Preparing for a Singing Career (Classical)

  1. See the article, “Do I Have What It Takes?”
  2. Study languages, particularly Italian, German and French. Other
    languages, such as Spanish and Russian, can also be an asset.
  3. Read all you can about composers, singers and styles. Get a feel
    for what a “heavy” role is, and why you should wait to do them. How
    does French song style differ from German? What sort of voice fits
    Baroque chamber music best? Who was Maria Callas?
  4. Attend as many concerts as you can, watching and listening –
    absorbing as much as possible. You thought “Vedrai, carino” was too
    simple to program on a recital, but it worked for that soprano, and
    the audience loved it. Was it her acting? Don’t forget that you can
    learn from instrumentalists, too.
  5. See some music theater.
  6. Take acting lessons. Even better, get on stage as much as
    possible, in musicals, operas, straight shows and concerts.
  7. Read the stories of the most familiar operas. (Do you know which
    ones those are?) Then read the stories of the unfamiliar.
  8. Stay in shape physically.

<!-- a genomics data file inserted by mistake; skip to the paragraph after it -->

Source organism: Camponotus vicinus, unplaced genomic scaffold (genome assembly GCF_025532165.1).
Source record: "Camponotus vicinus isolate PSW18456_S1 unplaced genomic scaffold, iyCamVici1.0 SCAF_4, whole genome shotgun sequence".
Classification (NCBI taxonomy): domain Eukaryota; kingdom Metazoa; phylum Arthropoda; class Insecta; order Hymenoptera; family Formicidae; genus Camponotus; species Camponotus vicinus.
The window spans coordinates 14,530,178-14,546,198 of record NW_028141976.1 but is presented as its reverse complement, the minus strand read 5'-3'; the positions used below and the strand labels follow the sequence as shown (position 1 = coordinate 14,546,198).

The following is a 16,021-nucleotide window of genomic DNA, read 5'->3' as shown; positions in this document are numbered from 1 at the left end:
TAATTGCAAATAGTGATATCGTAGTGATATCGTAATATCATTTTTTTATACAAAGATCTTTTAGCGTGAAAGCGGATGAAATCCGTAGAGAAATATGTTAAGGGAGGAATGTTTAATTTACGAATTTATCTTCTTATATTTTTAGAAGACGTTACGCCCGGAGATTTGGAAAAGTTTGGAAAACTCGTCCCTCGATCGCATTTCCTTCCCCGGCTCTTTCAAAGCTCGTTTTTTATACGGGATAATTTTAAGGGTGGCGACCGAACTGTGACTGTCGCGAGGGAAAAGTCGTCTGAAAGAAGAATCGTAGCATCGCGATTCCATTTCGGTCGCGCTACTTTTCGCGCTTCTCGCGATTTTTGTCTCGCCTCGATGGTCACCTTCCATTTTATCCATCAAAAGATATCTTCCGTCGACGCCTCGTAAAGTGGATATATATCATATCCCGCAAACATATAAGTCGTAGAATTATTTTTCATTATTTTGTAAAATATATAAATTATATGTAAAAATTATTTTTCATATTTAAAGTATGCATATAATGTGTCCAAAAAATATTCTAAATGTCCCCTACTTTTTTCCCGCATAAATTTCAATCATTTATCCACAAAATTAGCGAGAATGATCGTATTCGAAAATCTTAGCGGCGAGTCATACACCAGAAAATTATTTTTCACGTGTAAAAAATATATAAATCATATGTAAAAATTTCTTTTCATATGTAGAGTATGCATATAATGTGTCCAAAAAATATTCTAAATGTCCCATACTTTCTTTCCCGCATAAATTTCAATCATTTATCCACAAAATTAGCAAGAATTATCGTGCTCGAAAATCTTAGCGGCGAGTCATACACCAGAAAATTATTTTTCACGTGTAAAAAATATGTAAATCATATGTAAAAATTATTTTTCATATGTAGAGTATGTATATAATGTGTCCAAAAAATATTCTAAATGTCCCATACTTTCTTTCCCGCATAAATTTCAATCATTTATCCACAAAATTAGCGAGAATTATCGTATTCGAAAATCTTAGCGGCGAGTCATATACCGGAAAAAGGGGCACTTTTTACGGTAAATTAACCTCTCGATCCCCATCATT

9. Practice daily. Do allow yourself a break, once in a while,
  10. Keep taking voice lessons, even if you have to scrimp to do it.
    Don’t hop from one teacher to another, but you should be convinced
    that your teacher is doing you some good.
  11. Learn entire operatic roles, not just the big arias. Concentrate
    on the ones you think are too simple or not very showy. Those will
    be your bread-and-butter for a few years.
  12. Learn all you can ababout competitions and d auditions. Read
    magazines, search websites, attend some as an audience member and
    talk to people who have done them.
  13. Do every audition you can get into. The experience helps, even
    if they don’t accept you.
  14. Research apprenticeship programs. Try to get into a small one.
    It may not pay, but it goes on your resume and gets you contacts.
  15. When you have a singing engagement (paid or unpaid), be
    professional – prompt, polite and prepared. Never talk badly of a
    fellow singer, a conductor or an accompanist.
  16. Make your own opportunities: Set up a performance for up a performance for a nursing
    home. Sing at church. Rent the sanctuary and do a recital. Get
    together with some friends for a chamber music concert. Send out
    business cards to organists and church music directors (who can get
    you Easter services, weddings and funerals to sing).
  17. Spend a little on some good “head shots”, the black and white 8
    x 10 glossy publicity photos you will need to have on hand.
  18. And take care of your voice!